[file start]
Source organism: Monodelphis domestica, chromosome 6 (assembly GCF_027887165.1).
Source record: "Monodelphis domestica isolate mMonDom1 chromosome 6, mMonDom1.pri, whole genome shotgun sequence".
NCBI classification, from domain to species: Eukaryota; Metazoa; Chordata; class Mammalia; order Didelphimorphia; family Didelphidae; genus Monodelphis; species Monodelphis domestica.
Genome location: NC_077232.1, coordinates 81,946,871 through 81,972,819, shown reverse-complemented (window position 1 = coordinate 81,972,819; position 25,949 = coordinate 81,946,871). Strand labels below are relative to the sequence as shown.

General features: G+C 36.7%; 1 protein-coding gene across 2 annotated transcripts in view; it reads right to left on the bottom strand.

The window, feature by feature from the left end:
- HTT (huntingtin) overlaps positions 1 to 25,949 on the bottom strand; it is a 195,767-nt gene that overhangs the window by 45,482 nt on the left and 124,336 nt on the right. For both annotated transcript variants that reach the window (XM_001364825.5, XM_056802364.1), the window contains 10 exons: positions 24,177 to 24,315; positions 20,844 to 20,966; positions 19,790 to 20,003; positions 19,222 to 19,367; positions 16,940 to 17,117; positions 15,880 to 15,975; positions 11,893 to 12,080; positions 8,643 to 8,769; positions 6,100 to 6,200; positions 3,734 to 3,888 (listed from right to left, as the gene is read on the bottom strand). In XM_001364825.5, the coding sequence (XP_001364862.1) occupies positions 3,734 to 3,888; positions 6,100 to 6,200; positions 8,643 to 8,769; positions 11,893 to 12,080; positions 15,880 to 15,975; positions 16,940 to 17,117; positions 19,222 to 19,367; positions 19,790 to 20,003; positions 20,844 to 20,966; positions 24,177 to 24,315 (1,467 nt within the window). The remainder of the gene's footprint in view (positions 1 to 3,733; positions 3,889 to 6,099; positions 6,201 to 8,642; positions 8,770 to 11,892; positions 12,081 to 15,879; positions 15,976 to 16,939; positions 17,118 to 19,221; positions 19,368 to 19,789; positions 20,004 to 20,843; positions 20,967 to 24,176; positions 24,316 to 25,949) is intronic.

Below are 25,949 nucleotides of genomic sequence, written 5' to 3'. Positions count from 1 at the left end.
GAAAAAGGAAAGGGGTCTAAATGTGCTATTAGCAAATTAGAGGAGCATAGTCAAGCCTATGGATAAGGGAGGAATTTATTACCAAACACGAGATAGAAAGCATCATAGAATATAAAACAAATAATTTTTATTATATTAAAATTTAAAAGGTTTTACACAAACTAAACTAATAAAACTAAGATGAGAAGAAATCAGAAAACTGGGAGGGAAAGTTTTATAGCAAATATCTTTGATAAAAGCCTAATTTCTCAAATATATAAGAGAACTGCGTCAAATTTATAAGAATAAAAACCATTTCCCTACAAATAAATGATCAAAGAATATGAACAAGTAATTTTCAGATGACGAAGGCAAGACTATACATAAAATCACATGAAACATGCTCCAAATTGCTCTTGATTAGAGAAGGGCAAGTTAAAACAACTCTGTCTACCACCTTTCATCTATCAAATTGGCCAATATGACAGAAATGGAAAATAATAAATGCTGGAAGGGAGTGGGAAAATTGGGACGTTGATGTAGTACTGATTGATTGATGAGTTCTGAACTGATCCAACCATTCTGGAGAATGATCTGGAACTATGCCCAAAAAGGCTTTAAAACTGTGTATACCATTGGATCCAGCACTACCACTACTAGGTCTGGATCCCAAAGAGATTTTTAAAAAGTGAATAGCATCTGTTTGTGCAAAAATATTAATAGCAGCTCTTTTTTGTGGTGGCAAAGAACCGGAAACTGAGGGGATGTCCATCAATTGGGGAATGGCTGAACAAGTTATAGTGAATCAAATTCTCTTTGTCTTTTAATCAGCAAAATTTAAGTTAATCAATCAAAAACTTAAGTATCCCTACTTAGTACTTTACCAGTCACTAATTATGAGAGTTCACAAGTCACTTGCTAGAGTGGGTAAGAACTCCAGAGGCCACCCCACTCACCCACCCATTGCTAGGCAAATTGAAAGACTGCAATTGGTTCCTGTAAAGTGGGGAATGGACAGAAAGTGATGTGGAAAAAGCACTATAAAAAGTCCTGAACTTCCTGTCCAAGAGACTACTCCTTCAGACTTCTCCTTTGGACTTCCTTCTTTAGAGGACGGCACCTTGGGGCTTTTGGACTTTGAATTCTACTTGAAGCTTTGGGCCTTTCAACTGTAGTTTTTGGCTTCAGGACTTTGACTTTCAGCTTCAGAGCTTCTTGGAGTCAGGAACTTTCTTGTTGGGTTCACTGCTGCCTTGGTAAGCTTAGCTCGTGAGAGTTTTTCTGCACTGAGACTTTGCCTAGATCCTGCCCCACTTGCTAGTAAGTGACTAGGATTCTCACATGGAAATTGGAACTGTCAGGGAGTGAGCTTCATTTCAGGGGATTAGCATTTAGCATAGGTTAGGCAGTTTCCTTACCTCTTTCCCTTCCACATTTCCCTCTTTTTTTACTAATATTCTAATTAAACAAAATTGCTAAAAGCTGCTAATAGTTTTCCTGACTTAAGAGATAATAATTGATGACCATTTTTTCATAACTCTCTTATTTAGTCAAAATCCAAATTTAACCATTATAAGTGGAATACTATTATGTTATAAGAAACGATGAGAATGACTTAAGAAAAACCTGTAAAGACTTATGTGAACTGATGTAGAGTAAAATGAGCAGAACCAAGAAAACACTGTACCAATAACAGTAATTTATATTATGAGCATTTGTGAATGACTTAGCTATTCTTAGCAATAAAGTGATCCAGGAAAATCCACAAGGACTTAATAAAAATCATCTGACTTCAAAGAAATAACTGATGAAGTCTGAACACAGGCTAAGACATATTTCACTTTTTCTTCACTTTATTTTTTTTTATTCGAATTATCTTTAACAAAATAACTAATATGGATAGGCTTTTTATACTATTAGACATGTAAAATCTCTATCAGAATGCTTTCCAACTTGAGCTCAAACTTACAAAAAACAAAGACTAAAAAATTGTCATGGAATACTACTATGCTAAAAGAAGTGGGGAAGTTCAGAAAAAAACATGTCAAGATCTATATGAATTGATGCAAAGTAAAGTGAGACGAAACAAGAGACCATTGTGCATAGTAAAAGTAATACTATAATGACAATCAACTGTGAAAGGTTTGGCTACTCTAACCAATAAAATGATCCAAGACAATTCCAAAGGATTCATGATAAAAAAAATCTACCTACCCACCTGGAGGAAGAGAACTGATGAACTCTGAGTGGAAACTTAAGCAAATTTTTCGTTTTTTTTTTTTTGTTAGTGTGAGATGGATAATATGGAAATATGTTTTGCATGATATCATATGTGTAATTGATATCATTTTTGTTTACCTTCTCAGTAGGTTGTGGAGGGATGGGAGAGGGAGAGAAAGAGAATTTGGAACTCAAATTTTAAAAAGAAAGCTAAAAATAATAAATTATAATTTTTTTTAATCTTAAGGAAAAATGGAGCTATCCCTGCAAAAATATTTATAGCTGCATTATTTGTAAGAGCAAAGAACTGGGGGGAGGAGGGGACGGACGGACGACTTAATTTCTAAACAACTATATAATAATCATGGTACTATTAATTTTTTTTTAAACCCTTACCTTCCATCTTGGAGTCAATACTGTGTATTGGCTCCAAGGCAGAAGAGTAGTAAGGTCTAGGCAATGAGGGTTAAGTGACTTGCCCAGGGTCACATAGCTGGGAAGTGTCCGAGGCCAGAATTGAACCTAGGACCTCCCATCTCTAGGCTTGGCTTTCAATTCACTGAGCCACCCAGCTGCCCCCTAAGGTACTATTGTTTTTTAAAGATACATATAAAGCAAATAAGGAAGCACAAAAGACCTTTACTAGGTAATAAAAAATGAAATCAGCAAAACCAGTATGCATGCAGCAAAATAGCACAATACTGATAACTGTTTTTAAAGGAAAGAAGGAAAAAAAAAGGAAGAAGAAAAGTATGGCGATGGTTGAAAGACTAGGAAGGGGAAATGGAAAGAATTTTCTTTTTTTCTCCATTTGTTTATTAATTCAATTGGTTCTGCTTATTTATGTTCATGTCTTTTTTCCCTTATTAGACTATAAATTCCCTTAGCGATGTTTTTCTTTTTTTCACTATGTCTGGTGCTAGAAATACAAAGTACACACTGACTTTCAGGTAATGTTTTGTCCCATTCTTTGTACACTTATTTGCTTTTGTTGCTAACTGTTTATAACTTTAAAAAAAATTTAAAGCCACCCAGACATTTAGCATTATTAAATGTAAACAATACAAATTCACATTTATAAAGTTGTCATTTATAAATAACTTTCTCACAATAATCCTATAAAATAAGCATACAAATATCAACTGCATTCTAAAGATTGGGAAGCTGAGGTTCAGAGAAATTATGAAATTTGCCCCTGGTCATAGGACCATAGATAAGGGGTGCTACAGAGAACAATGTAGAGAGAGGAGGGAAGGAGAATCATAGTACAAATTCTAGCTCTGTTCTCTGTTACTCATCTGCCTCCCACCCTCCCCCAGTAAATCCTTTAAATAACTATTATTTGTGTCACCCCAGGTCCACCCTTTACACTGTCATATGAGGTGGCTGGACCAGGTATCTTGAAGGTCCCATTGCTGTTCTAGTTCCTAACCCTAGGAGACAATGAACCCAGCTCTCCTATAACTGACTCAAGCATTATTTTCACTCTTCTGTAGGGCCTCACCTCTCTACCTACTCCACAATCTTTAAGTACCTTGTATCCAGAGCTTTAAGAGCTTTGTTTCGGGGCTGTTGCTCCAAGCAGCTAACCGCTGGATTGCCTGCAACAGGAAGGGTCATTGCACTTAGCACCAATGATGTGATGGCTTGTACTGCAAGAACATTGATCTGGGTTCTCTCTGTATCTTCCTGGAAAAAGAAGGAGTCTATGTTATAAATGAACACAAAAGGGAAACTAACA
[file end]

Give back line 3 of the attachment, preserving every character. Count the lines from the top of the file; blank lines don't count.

NCBI classification, from domain to species: Eukaryota; Metazoa; Chordata; class Mammalia; order Didelphimorphia; family Didelphidae; genus Monodelphis; species Monodelphis domestica.